Cryptosystem Design and AES

Lecturer: Professor Fred B. Schneider

Lecture notes by Jed Liu

Cryptosystem Design

With cryptosystems, we desire perfect secrecy, meaning the probability that the contents of some intercepted data corresponds to some plaintext message is unaltered by knowledge of the ciphertext for that message.

Ideally, attacking a cryptosystem should require a brute-force search of the key space. This leads to measuring the strength for cryptosystem by what is known as its work factor, the amount of time needed to decipher a message without knowledge of the key. A cryptosystem is considered secure when its workfactor is exponential in the length of the key: 2keylen.

Here are some general goals for designing secure encryption algorithms:

As a general rule of thumb, a good encryption algorithm would satisfy the following two criteria:

Types of Cryptographic Functions

There are three classes of cryptographic functions:

Birth of the Advanced Encryption Standard (AES)

AES is currently the the US "standard" secret key cryptosystem, replacing DES (Data Encryption Standard, adopted in 1977). AES is the result of a three year competition. This competition was announced in September 1997 and had entries from 12 different countries. Reviewers from the U.S. and abroad helped narrow the 15 submissions down to five finalists. The one submission that eventually won was called "Rijndael" and was invented by two Belgians, Joan Daemen and Vincent Rijmen.

The fact that this was an international contest acknowledges the existence of strong foreign cryptographers. This is consistent with prior U.S. experience with DES --- all successful attacks on DES were done by people in Israel and Japan. The international nature of the AES selection process is also important, since it paves the way for AES to be used for international commerce.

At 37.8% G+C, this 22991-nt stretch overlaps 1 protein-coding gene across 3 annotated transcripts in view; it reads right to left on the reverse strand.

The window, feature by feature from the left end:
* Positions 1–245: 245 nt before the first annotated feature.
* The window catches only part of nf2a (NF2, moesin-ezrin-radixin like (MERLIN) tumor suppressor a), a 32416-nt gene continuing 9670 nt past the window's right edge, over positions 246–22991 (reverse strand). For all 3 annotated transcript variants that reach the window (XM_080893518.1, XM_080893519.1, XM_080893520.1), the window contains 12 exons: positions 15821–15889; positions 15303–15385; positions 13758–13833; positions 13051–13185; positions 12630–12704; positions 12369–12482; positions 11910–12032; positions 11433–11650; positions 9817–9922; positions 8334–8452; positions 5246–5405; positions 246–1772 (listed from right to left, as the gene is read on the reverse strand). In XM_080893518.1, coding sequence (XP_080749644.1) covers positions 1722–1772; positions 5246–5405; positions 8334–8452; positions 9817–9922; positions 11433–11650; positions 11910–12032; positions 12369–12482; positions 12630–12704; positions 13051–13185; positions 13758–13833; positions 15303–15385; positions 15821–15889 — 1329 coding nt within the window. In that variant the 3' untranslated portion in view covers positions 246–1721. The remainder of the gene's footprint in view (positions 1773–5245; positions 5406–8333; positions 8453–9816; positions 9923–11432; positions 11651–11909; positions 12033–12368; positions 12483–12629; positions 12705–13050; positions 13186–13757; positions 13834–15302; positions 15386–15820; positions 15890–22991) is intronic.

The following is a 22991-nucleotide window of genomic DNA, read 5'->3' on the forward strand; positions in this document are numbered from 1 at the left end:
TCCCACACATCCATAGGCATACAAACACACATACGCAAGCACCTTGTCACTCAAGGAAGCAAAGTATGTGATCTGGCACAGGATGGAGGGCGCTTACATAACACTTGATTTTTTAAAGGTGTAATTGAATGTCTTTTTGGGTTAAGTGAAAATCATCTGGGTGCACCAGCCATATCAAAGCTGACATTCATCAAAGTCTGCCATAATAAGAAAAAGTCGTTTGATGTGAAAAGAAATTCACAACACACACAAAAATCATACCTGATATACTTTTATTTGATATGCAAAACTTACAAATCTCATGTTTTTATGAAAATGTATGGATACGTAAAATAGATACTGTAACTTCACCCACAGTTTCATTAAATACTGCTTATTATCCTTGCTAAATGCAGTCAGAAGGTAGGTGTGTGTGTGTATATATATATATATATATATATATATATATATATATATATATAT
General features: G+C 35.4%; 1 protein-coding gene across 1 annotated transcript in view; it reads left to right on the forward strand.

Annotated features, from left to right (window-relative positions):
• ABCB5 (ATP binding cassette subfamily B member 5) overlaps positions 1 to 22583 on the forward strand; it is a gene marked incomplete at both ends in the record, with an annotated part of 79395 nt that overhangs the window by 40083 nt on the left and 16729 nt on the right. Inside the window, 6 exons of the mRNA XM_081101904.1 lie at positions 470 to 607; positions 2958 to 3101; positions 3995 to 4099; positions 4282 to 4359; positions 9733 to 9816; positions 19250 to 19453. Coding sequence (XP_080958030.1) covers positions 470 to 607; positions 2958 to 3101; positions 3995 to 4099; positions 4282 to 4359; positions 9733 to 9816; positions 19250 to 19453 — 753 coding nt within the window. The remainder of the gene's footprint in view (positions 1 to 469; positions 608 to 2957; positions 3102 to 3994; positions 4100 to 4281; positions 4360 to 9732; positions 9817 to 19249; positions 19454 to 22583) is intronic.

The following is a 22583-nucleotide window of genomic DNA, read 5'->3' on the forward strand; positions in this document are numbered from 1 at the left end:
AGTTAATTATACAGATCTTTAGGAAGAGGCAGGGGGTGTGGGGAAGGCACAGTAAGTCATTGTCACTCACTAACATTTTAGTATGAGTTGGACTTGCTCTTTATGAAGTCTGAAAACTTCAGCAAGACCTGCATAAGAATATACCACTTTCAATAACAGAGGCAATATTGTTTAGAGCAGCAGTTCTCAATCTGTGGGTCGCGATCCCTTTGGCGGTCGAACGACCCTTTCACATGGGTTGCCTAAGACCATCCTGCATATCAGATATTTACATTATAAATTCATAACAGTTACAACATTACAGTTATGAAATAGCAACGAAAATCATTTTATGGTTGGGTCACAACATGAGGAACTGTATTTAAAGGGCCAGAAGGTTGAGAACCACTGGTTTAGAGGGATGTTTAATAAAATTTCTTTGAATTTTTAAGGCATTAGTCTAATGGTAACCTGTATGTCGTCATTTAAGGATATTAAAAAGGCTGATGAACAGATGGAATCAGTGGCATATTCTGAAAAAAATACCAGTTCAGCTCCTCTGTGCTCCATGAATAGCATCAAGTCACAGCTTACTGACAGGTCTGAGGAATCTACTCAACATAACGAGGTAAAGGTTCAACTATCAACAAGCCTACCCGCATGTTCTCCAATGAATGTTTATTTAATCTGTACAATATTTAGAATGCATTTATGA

A Brief History of DES --- How we got to AES

In the early 1970s, the National Security Agency (NSA) and the National Bureau of Standards (NBS, now known as the National Institute of Standards and Technology, or NIST) saw the need for a civilian encryption algorithm. In 1974, IBM proposed "Lucifer", an encryption algorithm that uses 64-bit keys. Two years later, NBS (in consultation with NSA) made a modified version of that algorithm into a standard.

DES takes in 64 bits of data, employs a 56-bit key, and executes 16 cycles of substitution and permutation before outputting 64 bits of encrypted data.

In the summer of 1998, the Electronic Frontier Foundation (EFF) built a DES cracker machine at a cost of $250,000. It had 1536 chips, worked at a rate of 88 billion keys per second, and was able to break a DES encrypted message in 56 hours. One year later, with the cracker working in tandem with 100,000 PCs over the Internet, a DES encrypted message was cracked in only 22 hours.

One common way to make DES more secure today is to encrypt three times using DES. This is known as triple-DES (3DES). 3DES is extremely slow, so a better algorithm was needed.

Requirements for AES

Here's what the contestants were up against in proposing an algorithm for AES: where f is some function (all the magic is here!), and ki is some number derived from the key, to be used in round i.

IDEA --- International Data Encryption Algorithm

IDEA, originally named the Improved Proposed Encryption Standard (IPES), was designed to be efficient in software. It was developed by Xuejia Lai and James Massey in 1991. It operates on a 64-bit plaintext data block and uses a 128-bit key. IDEA is used in PGP to encrypt messages.

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